What Would You Do? Solving Realistic Canyon Scenarios. Stuck Rope: Part 2
WFR scenarios are medical scenarios in the backcountry that anyone who has taken a wilderness medical course is familiar with. In Part 1 we invented a contrived scenario that involved getting a rope unrecoverably stuck, and not having enough rope to continue down canyon.
We appreciated all the responses that community members came up with. Many of them were creative, and great advice.
We would like to offer our solution to this problem, and dive deeper into the true danger of the situation, our own sense of pride and ego.
The Temptation to Avoid Asking for Help in Canyoneering
As a canyoneer, you know the value of pushing your limits in challenging environments. One of the primary values of canyoneering is self-sufficiency and problem solving.
You may pride yourself on your experience and reputation in the community, and you’ve learned to navigate dangerous situations with skill and confidence.
But what happens when the unexpected occurs? What happens when you make mistakes that lead you into a precarious situation, one that you can’t escape from without help?
The ONLY SOLUTION IS Asking for Help.
Let’s say you’ve found yourself in this situation, and you’re tempted to avoid asking for help. Perhaps you’re embarrassed or ashamed that you’ve made mistakes that led you here. Maybe you feel like you should be able to rescue yourself, given your experience and reputation.
But here’s the truth: the temptation to avoid asking for help can be deadly. You should be better prepared, but you aren’t. Where you are now requires rescue. So you need to prepare yourself and your group to wait for rescue. More on that in Part 3.
the dangerous temptation:
In this contrived scenario, you’ve gotten your rope stuck and don’t have control of both ends of the rope, only the pull strand.
Unbeknownst to you, the pull strand has set on top of the rap strand and pinched the rap strand between itself and a rock protrusion.
The harder you pull down on the pull strand the harder it pinches the rap strand. And because of the vagaries of the loss in efficiency caused by factors beyond your control you cannot overcome this imbalance through force or changing the angle of your pull.
Your rope is stuck and, from your current position, there is nothing you can do to get it unstuck.
The temptation is to ascend the pull strand. You may tell yourself that since it won’t pull, and it holds your weight that you can ascend up the pull strand and fix the problem.
However, this is a trap that can put you into mortal danger. If you attempt to ascend the pull rope it will hold your weight initially.
You will be able to ascend the rope higher and higher. This may lead to you thinking that you are safe, but you are putting yourself into an increasing level of danger the higher you climb.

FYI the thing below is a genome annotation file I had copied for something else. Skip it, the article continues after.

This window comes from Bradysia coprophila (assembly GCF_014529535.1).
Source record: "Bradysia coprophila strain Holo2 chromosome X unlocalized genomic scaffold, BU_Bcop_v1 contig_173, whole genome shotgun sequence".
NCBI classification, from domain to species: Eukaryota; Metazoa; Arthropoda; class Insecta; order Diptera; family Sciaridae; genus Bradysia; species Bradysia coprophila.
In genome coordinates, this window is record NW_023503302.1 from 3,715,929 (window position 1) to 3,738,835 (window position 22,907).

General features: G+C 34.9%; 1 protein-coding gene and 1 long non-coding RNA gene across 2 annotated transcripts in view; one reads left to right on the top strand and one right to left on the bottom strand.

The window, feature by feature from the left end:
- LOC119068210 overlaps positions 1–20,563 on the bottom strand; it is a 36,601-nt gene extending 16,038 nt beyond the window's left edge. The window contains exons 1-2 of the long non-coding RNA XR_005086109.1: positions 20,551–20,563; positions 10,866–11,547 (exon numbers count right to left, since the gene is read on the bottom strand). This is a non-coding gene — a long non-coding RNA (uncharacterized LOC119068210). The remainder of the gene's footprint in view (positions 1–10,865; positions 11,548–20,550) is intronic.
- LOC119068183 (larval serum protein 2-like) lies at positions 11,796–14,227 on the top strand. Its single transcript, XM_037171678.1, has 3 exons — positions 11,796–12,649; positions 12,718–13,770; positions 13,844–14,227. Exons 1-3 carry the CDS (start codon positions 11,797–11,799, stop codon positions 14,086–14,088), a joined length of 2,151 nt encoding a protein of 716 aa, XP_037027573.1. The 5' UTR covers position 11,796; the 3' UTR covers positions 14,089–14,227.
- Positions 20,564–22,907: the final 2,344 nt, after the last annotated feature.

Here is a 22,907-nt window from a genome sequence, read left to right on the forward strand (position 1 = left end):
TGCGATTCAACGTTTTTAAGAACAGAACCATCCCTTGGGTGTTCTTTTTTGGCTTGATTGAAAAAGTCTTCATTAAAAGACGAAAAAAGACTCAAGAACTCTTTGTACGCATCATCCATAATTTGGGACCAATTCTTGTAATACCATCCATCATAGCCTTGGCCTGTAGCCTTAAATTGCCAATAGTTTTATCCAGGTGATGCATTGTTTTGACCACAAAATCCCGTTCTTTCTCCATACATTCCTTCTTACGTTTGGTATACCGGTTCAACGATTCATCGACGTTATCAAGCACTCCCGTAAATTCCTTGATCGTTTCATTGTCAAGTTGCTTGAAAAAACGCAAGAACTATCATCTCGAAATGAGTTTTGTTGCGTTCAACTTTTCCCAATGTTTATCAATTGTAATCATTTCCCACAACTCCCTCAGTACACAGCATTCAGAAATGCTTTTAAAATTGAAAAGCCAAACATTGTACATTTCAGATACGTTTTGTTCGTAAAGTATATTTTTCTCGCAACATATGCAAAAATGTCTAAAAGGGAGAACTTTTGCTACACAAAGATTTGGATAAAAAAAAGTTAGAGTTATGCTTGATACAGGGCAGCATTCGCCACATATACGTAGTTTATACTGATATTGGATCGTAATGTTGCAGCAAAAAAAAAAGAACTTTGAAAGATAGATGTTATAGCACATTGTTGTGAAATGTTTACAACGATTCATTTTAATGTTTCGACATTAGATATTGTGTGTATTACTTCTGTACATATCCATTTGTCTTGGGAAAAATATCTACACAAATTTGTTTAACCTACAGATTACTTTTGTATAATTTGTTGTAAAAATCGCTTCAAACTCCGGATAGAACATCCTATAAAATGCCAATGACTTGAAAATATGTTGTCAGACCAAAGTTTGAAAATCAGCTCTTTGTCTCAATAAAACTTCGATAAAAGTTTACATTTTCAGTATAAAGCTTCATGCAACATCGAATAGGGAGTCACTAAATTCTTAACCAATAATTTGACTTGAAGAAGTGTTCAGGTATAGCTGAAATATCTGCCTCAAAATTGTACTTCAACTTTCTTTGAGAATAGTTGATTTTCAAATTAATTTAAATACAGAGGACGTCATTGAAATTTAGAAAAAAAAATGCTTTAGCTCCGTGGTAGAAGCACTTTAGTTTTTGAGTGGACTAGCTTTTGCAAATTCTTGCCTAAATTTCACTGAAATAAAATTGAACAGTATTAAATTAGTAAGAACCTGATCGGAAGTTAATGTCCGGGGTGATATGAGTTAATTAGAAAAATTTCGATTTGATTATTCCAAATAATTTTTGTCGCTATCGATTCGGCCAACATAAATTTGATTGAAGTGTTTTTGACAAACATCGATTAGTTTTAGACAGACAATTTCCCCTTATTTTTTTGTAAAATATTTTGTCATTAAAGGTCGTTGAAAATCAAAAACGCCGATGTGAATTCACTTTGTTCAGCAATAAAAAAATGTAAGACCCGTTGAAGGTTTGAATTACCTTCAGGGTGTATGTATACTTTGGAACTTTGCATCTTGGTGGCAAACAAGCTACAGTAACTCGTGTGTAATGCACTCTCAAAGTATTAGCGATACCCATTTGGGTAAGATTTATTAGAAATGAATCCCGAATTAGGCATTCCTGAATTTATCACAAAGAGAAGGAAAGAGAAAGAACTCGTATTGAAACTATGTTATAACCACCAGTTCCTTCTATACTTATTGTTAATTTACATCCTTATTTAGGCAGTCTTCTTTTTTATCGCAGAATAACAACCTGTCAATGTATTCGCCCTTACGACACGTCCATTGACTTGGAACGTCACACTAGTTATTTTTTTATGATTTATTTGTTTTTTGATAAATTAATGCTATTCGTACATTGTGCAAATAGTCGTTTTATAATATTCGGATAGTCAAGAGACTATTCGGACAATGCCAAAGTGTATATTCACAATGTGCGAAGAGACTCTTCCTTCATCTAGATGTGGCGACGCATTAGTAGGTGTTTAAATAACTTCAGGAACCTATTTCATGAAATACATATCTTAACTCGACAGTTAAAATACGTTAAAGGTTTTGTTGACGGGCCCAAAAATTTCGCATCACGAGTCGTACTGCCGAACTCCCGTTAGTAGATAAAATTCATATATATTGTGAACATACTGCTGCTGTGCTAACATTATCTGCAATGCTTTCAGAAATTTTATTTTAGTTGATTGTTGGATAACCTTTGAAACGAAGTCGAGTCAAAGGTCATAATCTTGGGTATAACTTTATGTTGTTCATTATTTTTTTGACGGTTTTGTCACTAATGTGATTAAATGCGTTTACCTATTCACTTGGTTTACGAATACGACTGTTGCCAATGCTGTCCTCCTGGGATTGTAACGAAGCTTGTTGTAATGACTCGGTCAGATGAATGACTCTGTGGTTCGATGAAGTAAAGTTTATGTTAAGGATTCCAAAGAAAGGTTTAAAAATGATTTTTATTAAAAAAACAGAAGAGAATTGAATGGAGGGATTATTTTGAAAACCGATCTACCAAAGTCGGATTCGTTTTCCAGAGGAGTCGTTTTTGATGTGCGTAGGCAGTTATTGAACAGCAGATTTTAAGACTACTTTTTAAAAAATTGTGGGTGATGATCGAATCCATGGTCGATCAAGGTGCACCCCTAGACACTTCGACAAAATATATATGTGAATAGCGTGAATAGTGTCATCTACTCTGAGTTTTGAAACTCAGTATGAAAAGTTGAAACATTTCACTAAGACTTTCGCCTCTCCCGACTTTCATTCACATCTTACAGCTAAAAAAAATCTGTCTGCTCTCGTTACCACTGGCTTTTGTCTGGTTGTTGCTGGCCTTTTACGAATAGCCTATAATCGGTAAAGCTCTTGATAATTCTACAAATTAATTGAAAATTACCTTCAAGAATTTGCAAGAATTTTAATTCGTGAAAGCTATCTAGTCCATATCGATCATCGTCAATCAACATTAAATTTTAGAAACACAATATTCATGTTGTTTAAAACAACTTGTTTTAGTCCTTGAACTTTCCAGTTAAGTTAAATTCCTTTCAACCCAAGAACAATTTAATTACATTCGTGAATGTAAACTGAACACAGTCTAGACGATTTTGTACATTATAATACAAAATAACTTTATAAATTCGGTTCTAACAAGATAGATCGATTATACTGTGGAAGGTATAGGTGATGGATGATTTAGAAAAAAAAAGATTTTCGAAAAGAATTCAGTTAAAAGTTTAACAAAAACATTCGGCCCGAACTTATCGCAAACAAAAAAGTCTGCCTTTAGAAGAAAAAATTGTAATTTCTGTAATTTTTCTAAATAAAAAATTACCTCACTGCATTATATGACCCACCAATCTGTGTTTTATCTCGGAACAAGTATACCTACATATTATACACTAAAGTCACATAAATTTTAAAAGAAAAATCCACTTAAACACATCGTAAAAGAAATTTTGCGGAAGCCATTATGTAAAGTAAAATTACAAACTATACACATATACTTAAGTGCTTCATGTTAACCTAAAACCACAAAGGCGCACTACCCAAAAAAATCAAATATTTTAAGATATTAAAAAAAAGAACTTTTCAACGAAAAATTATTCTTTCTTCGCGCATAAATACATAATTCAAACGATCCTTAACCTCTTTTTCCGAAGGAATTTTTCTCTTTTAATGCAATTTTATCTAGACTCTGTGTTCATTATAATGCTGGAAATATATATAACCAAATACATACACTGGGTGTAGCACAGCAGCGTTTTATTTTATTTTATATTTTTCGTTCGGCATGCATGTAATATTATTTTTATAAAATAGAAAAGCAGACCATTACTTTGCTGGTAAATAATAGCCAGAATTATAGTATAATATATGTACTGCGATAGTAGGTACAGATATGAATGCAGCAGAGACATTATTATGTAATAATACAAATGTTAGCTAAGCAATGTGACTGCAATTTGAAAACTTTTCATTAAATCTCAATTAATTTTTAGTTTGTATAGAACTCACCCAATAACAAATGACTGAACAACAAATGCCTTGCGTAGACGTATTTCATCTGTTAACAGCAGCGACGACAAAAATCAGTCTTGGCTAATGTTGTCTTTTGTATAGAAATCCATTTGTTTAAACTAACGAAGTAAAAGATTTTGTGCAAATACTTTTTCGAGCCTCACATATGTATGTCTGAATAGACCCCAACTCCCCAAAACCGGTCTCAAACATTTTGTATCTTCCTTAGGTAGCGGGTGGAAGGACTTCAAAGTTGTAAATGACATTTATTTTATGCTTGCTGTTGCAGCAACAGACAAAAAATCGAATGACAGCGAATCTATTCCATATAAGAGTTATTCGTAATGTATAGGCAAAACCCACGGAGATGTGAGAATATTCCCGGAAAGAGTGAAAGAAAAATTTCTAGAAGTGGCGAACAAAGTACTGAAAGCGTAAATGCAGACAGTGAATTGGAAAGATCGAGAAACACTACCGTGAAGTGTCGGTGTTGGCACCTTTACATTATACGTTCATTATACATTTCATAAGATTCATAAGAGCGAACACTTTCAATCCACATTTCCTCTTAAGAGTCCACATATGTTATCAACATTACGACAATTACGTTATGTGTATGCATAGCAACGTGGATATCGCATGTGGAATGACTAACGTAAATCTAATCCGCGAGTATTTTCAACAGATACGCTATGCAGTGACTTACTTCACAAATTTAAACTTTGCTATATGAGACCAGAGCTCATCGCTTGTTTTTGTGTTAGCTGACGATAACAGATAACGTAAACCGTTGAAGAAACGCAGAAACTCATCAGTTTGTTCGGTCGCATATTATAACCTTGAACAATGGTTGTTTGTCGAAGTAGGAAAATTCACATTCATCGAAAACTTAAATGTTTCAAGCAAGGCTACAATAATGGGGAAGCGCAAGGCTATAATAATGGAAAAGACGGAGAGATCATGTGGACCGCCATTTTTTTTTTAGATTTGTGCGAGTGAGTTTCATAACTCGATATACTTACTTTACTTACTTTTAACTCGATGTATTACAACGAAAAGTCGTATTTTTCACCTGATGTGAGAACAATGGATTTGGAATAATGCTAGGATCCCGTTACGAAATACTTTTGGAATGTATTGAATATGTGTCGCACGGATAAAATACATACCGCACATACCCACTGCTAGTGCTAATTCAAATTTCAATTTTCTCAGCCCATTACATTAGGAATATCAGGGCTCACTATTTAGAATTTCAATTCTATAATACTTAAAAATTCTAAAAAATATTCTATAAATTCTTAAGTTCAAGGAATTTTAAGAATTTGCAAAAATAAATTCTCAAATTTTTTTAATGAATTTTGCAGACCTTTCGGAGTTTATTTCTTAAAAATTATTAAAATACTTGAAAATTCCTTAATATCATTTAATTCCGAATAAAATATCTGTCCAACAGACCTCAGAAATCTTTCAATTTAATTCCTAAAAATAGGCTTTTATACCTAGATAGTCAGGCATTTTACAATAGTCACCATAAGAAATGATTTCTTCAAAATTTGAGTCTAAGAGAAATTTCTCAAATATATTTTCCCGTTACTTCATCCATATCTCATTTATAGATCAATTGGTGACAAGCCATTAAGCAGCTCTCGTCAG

As you approach the spot where the pinch occurs the angle of the pull strand will change, causing the rope to lift off the rap strand and leaving you to fall down at free-fall. You risk severe injury and death.
The DIFFICULT CHOICE
It’s easy to beat yourself up for not avoiding this situation earlier. There are so many things that you could have done to avoid this situation from happening. You could have brought extra rope that would have allowed you to continue descending. But in this moment, what matters most is taking responsibility for your mistakes and accepting that you need help to get out of this dangerous situation. File away your regret and save it for later.
Your first priority is you
Your family and friends would much rather see you alive than risking your life to avoid asking for help.
There is tremendous value in planning ahead to avoid the need for rescue. This blog is our attempt to arm people with tactics to increase their ability to be self-sufficient in canyons. We highly encourage everyone to seek professional instruction in the techniques required for safe progression in canyons.
However, it requires a certain form of bravery to overcome the egos’ temptation and recognize that you have made mistakes and as a result require rescue. The shame would be in putting yourself at mortal danger to avoid asking for help.
In situations like this, the priority should always be on avoiding further risks and getting help as quickly and safely as possible.
Resist the temptation to avoid asking for help, and remember that your well-being is more important than your reputation. Experienced canyoneers have died from this scenario, and their loved ones are left to pick up the pieces. They are left with a void in their life where once there was light.
In conclusion, we want to encourage the canyoning community to prioritize safety and responsibility over pride and reputation. Don’t let the fear of judgment or shame prevent you from getting the help you need in a dangerous situation. Remember that we all make mistakes, the most important thing is not to expose yourself and your group to additional risk so that you can eventually go home and hug those that are most important to you. A blow to your pride is temporary, death is final.
“Still, the last sad memory hovers round, and sometimes drifts across like floating mist, cutting off sunshine and chilling the remembrance of happier times. There have been joys too great to be described in words, and there have been griefs upon which I have not dared to dwell; and with these in mind I say: Climb if you will, but remember that courage and strength are nought without prudence, and that a momentary negligence may destroy the happiness of a lifetime. Do nothing in haste; look well to each step; and from the beginning think what may be the end.”
Edward Whymper, Scrambles Amongst The Alps